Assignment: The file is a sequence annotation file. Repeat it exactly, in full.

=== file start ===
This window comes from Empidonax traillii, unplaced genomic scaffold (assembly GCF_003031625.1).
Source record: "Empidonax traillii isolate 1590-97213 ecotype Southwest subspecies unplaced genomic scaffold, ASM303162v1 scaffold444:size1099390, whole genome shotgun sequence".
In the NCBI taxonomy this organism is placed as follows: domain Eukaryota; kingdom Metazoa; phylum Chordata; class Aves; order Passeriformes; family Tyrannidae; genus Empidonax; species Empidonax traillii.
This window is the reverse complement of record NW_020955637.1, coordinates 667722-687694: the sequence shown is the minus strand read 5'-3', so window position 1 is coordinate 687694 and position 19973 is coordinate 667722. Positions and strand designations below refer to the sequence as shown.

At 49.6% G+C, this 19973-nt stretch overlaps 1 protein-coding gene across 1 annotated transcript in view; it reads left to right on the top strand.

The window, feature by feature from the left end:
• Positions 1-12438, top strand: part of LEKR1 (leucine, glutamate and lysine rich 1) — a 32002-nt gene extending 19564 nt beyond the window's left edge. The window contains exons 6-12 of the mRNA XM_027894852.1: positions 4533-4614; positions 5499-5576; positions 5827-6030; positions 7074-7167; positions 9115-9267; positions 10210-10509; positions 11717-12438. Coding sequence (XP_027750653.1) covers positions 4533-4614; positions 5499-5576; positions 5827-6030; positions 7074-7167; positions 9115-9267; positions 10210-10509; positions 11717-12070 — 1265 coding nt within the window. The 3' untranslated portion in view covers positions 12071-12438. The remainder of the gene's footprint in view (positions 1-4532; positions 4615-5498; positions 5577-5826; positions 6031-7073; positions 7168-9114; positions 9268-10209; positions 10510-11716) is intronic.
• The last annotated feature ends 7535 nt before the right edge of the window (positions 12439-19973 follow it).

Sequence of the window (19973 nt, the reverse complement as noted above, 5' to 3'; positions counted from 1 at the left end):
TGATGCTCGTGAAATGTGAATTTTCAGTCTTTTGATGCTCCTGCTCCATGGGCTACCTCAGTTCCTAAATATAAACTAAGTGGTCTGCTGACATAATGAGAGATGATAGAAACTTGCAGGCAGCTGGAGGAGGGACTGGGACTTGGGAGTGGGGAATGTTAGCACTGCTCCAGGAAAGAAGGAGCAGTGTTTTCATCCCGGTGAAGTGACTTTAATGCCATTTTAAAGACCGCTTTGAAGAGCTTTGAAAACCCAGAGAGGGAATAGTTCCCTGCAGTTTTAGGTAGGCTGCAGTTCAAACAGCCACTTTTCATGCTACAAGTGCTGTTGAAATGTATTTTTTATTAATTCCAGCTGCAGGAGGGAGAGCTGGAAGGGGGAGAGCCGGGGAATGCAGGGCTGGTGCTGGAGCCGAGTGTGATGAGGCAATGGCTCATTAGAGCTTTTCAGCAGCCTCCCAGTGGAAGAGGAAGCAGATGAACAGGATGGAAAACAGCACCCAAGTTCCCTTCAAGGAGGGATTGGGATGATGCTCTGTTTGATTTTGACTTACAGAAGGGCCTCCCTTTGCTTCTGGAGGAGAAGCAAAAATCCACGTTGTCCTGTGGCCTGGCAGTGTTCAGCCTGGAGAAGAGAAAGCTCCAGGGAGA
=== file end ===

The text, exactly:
This window comes from Empidonax traillii, unplaced genomic scaffold (assembly GCF_003031625.1).
Source record: "Empidonax traillii isolate 1590-97213 ecotype Southwest subspecies unplaced genomic scaffold, ASM303162v1 scaffold444:size1099390, whole genome shotgun sequence".
In the NCBI taxonomy this organism is placed as follows: domain Eukaryota; kingdom Metazoa; phylum Chordata; class Aves; order Passeriformes; family Tyrannidae; genus Empidonax; species Empidonax traillii.
This window is the reverse complement of record NW_020955637.1, coordinates 667722-687694: the sequence shown is the minus strand read 5'-3', so window position 1 is coordinate 687694 and position 19973 is coordinate 667722. Positions and strand designations below refer to the sequence as shown.

At 49.6% G+C, this 19973-nt stretch overlaps 1 protein-coding gene across 1 annotated transcript in view; it reads left to right on the top strand.

The window, feature by feature from the left end:
• Positions 1-12438, top strand: part of LEKR1 (leucine, glutamate and lysine rich 1) — a 32002-nt gene extending 19564 nt beyond the window's left edge. The window contains exons 6-12 of the mRNA XM_027894852.1: positions 4533-4614; positions 5499-5576; positions 5827-6030; positions 7074-7167; positions 9115-9267; positions 10210-10509; positions 11717-12438. Coding sequence (XP_027750653.1) covers positions 4533-4614; positions 5499-5576; positions 5827-6030; positions 7074-7167; positions 9115-9267; positions 10210-10509; positions 11717-12070 — 1265 coding nt within the window. The 3' untranslated portion in view covers positions 12071-12438. The remainder of the gene's footprint in view (positions 1-4532; positions 4615-5498; positions 5577-5826; positions 6031-7073; positions 7168-9114; positions 9268-10209; positions 10510-11716) is intronic.
• The last annotated feature ends 7535 nt before the right edge of the window (positions 12439-19973 follow it).

Sequence of the window (19973 nt, the reverse complement as noted above, 5' to 3'; positions counted from 1 at the left end):
TGATGCTCGTGAAATGTGAATTTTCAGTCTTTTGATGCTCCTGCTCCATGGGCTACCTCAGTTCCTAAATATAAACTAAGTGGTCTGCTGACATAATGAGAGATGATAGAAACTTGCAGGCAGCTGGAGGAGGGACTGGGACTTGGGAGTGGGGAATGTTAGCACTGCTCCAGGAAAGAAGGAGCAGTGTTTTCATCCCGGTGAAGTGACTTTAATGCCATTTTAAAGACCGCTTTGAAGAGCTTTGAAAACCCAGAGAGGGAATAGTTCCCTGCAGTTTTAGGTAGGCTGCAGTTCAAACAGCCACTTTTCATGCTACAAGTGCTGTTGAAATGTATTTTTTATTAATTCCAGCTGCAGGAGGGAGAGCTGGAAGGGGGAGAGCCGGGGAATGCAGGGCTGGTGCTGGAGCCGAGTGTGATGAGGCAATGGCTCATTAGAGCTTTTCAGCAGCCTCCCAGTGGAAGAGGAAGCAGATGAACAGGATGGAAAACAGCACCCAAGTTCCCTTCAAGGAGGGATTGGGATGATGCTCTGTTTGATTTTGACTTACAGAAGGGCCTCCCTTTGCTTCTGGAGGAGAAGCAAAAATCCACGTTGTCCTGTGGCCTGGCAGTGTTCAGCCTGGAGAAGAGAAAGCTCCAGGGAGA